Netanyahu leaves for strategic US talks on Iran threat

Iran’s nuclear threat is expected to top the agenda of Prime Minister Benjamin Netanyahu’s five-day visit to the US and Canada. Netanyahu will meet US President Barak Obama on Monday. Israel is hoping to get a clear answer about Washington’s red lines on the Iranian nuclear programme. US Secretary of State Hillary Clinton told the Senate this week that US policy is to prevent Iran from “obtaining nuclear weapons.” Israel seeks more clarity about where exactly Washington draws the line, and what it is willing to do to prevent that line from being crossed. All eyes will be on the post-meeting statement that Netanyahu and Obama are expected to issue, as well as their respective speeches at AIPAC.

The meeting between the two leaders follows a months-long dialogue between the two countries that Israeli Deputy Prime Minister Dan Meridor has described as both an “intimate” and “intensive” conversation “about the purpose of stopping Iran from going nuclear.” As part of that conversation, top American military, intelligence and diplomatic officials have visited Israel. Last week alone saw a visit by White house national security adviser, Thomas Donilon, and the Director of National Intelligence James Clapper. In January, Joint Chiefs Chairman Gen. Martin Dempsey came to Jerusalem to offer reassuring words about America’s commitment to Israel’s security.

Meanwhile, in Washington this week, Defence Minister Ehud Barak held a series of meetings on the Iranian issue, including with Vice President Joe Biden and Defence Secretary Leon Panetta. After the meeting with Panetta, the Pentagon press secretary George Little said this was the Defence Secretary’s fourth meeting with Barak since he took office in July and that their regular meetings “provide them the opportunity to coordinate very closely with the Israelis on security issues, and we will continue to do so.”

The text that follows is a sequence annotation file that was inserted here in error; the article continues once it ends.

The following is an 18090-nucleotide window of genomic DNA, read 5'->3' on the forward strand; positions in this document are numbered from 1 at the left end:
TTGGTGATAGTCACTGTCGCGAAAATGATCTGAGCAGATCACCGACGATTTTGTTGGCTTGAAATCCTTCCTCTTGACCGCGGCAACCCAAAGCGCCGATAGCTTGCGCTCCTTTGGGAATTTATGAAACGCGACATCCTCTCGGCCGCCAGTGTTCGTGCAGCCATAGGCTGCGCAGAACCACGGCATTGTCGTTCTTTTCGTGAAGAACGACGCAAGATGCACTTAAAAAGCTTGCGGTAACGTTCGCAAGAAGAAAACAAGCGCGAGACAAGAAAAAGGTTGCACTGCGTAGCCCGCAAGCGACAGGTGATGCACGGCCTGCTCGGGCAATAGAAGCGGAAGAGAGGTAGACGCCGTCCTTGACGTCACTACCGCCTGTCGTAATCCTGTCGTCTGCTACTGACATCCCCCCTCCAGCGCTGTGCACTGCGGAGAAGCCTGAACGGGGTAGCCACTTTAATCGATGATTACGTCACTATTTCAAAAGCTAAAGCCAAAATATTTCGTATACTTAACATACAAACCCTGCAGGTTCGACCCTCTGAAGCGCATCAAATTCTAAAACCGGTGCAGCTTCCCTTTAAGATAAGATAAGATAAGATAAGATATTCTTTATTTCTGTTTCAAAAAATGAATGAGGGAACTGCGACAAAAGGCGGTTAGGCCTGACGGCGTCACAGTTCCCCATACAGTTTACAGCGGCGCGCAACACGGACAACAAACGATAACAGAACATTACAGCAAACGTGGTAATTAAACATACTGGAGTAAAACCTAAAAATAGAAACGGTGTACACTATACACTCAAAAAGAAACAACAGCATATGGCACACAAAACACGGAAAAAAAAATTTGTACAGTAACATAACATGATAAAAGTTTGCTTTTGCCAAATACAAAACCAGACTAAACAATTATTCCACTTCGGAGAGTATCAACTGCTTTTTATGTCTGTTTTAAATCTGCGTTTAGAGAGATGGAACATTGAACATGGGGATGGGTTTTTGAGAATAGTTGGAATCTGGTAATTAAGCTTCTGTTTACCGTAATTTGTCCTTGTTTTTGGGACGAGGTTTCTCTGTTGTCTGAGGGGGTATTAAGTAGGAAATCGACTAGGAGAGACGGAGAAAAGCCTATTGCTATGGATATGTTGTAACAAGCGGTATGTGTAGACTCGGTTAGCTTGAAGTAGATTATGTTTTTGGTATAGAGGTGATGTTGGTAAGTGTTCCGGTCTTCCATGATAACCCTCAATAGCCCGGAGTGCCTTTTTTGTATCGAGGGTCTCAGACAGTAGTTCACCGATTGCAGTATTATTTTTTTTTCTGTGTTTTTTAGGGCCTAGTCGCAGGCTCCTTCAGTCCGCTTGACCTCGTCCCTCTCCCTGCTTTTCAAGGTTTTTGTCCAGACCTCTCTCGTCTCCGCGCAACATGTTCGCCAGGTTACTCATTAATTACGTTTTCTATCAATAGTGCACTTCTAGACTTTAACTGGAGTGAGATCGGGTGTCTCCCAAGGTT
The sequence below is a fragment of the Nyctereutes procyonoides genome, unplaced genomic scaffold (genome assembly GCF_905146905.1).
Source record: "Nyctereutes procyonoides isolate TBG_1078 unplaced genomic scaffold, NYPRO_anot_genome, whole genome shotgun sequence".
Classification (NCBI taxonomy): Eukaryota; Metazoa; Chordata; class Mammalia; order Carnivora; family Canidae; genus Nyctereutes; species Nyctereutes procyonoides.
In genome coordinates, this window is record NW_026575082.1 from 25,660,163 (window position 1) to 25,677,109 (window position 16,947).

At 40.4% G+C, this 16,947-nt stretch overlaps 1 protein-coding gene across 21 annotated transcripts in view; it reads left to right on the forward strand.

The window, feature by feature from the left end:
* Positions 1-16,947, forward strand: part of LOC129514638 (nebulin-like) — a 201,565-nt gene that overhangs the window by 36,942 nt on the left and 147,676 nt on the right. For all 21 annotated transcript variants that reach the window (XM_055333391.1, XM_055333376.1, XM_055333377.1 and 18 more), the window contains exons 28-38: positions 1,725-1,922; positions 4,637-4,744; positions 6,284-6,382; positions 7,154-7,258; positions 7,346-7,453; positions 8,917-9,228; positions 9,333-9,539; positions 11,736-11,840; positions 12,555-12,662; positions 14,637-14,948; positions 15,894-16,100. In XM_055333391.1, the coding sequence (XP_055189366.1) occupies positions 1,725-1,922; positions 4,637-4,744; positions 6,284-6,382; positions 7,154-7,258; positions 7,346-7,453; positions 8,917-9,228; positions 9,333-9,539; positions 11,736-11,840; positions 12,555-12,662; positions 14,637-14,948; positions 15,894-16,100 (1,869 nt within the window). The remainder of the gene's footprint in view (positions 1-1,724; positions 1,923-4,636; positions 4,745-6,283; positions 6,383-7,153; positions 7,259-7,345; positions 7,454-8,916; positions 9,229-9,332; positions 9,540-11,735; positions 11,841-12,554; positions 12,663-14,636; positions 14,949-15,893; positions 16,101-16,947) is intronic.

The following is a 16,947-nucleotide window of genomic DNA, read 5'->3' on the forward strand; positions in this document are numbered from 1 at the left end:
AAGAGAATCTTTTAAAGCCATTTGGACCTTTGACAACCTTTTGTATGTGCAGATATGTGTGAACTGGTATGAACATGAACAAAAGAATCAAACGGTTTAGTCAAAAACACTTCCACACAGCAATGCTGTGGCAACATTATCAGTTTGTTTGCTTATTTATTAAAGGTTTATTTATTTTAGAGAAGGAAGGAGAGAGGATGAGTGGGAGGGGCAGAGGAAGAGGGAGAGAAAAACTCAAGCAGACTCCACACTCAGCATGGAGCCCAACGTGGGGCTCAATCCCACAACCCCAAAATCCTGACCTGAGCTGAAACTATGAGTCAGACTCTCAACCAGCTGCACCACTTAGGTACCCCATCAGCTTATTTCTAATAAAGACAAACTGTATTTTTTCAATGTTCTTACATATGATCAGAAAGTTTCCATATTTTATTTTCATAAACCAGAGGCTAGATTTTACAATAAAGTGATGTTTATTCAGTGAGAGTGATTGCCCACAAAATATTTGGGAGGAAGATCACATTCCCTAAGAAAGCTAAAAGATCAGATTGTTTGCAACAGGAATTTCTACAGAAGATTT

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Netanyahu leaves for strategic US talks on Iran threat

Iran’s nuclear threat is expected to top the agenda of Prime Minister Benjamin Netanyahu’s five-day visit to the US and Canada. Netanyahu will meet US President Barak Obama on Monday. Israel is hoping to get a clear answer about Washington’s red lines on the Iranian nuclear programme. US Secretary of State Hillary Clinton told the Senate this week that US policy is to prevent Iran from “obtaining nuclear weapons.” Israel seeks more clarity about where exactly Washington draws the line, and what it is willing to do to prevent that line from being crossed. All eyes will be on the post-meeting statement that Netanyahu and Obama are expected to issue, as well as their respective speeches at AIPAC.

The meeting between the two leaders follows a months-long dialogue between the two countries that Israeli Deputy Prime Minister Dan Meridor has described as both an “intimate” and “intensive” conversation “about the purpose of stopping Iran from going nuclear.” As part of that conversation, top American military, intelligence and diplomatic officials have visited Israel. Last week alone saw a visit by White house national security adviser, Thomas Donilon, and the Director of National Intelligence James Clapper. In January, Joint Chiefs Chairman Gen. Martin Dempsey came to Jerusalem to offer reassuring words about America’s commitment to Israel’s security.

Meanwhile, in Washington this week, Defence Minister Ehud Barak held a series of meetings on the Iranian issue, including with Vice President Joe Biden and Defence Secretary Leon Panetta. After the meeting with Panetta, the Pentagon press secretary George Little said this was the Defence Secretary’s fourth meeting with Barak since he took office in July and that their regular meetings “provide them the opportunity to coordinate very closely with the Israelis on security issues, and we will continue to do so.”

Leave a Reply

This site uses Akismet to reduce spam. Learn how your comment data is processed.